Recent Reads: Hale, Reisman, and Clare
Since friends know I like books (and by "like", I mean, need books like a koala needs eucalyptus leaves), they often ask me what I've read lately. For some reason, this question always makes my mind go totally blank. It's ridiculous. I'll have read three great books that afternoon, but when put on the spot, I'll come up with nothing. I have no idea why. I think it has something to do with all the 80s song lyrics that are clogging my brain... Anyway, in the interest of being able to answer this question on the fly, I thought I'd tell you guys about a few of the books that I recently read and loved. This way, I can just direct people to my blog when I draw a blank. Assuming, of course, that I can remember the URL...
First up is BOOK OF A THOUSAND DAYS by Shannon Hale. Shannon is a master storyteller, and this is my favorite book of hers (at least so far -- I don't know what she's working on next). It's based on a fairy tale called Maid Maleen about a princess who refuses to marry the suitor her father chooses and so her father imprisons her in a tower. Shannon's story is told in diary-format from the point-of-view of the servant who agrees to be imprisoned with the princess. It's a beautiful story with a strong, likeable, sensible heroine who grows through the tale to an ending that made me cheer out loud. I loved every page.
Second is SIMON BLOOM, THE GRAVITY KEEPER by Michael Reisman. I met Michael at a NJ library conference and thought he was awesome. His presentation even included costume changes and juggling. His book is also fun and awesome. It's about a boy who finds a book that allows him to control the laws of physics (for example, eliminating the effects of gravity in his bedroom or lessening friction so he can "skate" over the ground). Many, many super-fun scenes. But one of the things that I think makes this book important is that running beneath every scene is the theme "science is cool." This feeling of joy-in-science makes Gravity Keeper a nice counter-balance to all the dystopian SF out there. It's a perfect read for any kid/preteen who has shown even a smidge of interest in science.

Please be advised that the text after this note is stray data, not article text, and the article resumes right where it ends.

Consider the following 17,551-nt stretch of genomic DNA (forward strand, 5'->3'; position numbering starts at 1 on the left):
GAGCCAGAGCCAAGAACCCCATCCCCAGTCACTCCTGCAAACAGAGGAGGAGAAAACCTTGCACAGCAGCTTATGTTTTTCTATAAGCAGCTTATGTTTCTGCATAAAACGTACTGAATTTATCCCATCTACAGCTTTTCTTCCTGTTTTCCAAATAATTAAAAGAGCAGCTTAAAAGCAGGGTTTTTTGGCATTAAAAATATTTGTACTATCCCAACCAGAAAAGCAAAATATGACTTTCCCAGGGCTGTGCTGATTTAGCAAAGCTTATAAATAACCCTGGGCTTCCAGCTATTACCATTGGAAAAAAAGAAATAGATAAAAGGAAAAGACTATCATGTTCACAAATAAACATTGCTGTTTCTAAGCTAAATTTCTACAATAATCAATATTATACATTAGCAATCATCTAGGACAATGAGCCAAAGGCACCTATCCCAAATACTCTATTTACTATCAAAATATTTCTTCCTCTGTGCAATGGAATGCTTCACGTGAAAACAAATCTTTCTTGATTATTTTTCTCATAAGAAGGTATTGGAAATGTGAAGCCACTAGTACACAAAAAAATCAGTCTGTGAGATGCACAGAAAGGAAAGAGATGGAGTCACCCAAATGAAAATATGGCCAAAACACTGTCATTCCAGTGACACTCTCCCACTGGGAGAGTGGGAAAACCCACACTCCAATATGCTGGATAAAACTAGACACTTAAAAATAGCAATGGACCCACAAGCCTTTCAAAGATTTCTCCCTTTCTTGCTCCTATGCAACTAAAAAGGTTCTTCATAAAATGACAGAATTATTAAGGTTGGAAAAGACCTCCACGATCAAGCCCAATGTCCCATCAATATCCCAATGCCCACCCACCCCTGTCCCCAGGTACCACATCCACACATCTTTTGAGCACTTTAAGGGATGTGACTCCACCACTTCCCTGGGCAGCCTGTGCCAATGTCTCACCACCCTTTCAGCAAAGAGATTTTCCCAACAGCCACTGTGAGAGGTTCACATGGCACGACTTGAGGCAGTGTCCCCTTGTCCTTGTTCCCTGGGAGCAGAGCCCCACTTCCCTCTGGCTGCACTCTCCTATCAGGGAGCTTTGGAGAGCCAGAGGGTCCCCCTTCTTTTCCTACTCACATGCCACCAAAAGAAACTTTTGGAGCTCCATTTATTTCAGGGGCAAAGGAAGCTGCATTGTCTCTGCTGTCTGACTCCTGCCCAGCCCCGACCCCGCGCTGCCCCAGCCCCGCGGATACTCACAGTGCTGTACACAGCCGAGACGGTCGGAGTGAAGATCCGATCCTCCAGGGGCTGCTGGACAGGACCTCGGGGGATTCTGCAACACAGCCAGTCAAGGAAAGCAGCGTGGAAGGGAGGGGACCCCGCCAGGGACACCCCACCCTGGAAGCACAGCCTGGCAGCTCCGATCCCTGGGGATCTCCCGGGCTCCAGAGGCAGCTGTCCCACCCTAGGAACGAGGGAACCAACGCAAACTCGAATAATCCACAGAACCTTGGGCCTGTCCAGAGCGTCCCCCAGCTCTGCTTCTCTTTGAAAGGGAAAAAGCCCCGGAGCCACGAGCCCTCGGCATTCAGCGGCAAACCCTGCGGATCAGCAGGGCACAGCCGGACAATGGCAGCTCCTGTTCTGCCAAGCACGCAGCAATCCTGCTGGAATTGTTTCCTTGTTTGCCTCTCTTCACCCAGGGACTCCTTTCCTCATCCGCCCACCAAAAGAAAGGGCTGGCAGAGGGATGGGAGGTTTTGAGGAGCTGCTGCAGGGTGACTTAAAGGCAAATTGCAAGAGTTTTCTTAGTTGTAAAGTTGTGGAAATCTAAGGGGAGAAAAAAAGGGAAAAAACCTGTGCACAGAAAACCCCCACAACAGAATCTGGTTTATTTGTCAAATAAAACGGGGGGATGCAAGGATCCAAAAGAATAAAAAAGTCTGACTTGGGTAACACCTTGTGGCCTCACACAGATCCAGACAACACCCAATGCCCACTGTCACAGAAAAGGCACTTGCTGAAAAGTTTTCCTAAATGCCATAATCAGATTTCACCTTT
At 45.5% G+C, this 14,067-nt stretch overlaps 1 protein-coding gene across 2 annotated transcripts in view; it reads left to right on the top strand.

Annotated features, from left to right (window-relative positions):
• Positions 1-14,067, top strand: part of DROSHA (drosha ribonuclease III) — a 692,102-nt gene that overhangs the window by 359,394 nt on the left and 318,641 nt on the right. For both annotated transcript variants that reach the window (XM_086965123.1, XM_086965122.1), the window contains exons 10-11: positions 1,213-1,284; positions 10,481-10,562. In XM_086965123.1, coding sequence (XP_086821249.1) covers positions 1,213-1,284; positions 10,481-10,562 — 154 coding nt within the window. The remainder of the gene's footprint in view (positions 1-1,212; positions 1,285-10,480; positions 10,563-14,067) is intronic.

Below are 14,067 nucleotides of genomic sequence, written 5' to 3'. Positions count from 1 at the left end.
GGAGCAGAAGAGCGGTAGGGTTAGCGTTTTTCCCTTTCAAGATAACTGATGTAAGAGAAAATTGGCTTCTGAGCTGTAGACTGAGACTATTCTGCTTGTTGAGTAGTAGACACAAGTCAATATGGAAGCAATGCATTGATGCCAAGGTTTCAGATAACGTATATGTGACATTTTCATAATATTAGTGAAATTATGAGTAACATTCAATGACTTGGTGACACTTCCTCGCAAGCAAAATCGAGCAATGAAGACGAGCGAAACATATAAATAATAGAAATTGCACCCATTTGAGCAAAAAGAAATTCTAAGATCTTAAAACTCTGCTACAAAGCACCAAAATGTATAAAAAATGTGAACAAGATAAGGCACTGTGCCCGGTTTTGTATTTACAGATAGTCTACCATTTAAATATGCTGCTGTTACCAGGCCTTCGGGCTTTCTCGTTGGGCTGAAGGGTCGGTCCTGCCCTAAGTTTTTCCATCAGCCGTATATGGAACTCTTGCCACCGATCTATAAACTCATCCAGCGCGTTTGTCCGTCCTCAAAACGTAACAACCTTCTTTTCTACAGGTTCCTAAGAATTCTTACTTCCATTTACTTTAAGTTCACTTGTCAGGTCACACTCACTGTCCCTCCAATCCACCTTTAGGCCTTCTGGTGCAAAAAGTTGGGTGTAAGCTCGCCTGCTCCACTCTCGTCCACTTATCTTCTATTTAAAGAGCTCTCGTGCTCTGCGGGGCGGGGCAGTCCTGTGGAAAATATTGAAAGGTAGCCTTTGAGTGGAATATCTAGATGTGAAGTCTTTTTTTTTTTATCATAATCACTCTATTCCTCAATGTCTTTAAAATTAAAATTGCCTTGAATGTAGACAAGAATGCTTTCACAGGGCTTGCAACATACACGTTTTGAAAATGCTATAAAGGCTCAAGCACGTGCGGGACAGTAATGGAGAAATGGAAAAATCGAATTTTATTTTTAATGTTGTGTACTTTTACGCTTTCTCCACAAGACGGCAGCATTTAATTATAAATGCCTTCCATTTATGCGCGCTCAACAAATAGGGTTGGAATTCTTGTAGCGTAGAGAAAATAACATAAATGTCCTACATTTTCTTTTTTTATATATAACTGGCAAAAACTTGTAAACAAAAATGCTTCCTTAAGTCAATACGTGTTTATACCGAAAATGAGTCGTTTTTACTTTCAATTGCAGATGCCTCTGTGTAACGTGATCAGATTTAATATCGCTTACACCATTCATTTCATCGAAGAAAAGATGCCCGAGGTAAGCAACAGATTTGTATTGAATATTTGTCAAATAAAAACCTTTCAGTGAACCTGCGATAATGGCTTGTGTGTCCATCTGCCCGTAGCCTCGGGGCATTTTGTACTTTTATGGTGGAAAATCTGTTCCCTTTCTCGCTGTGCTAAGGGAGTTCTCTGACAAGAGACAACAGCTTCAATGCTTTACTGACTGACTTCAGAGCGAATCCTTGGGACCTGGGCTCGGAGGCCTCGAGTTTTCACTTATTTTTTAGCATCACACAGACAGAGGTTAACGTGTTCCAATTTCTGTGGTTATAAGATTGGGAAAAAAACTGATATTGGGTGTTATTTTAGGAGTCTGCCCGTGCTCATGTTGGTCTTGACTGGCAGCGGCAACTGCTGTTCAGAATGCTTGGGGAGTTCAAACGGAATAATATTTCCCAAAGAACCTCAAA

Last but not least is CITY OF ASHES by Cassandra Clare. This is book two in Cassie's Mortal Instruments trilogy. I enjoyed the first book (City of Bones), but I think this book is even better. It's full of magic and kick-butt fight scenes (yay!), and it also has laugh-out-loud clever dialogue. One of my favorite scenes involves a character trying to convince another character to tell his parents that he's become a vampire. She hands him a how-to-come-out-to-your-parents brochure, and he tries it out, substituting in the word "undead." I think it's the humor that I love most about this book. It makes the characters feel real, and it makes the book a whole lot of fun.
Ooh, and I just realized, today is June 9th, which means there are just ten days left until Out of the Wild comes out!!!!! I'm so excited. Let the countdown begin!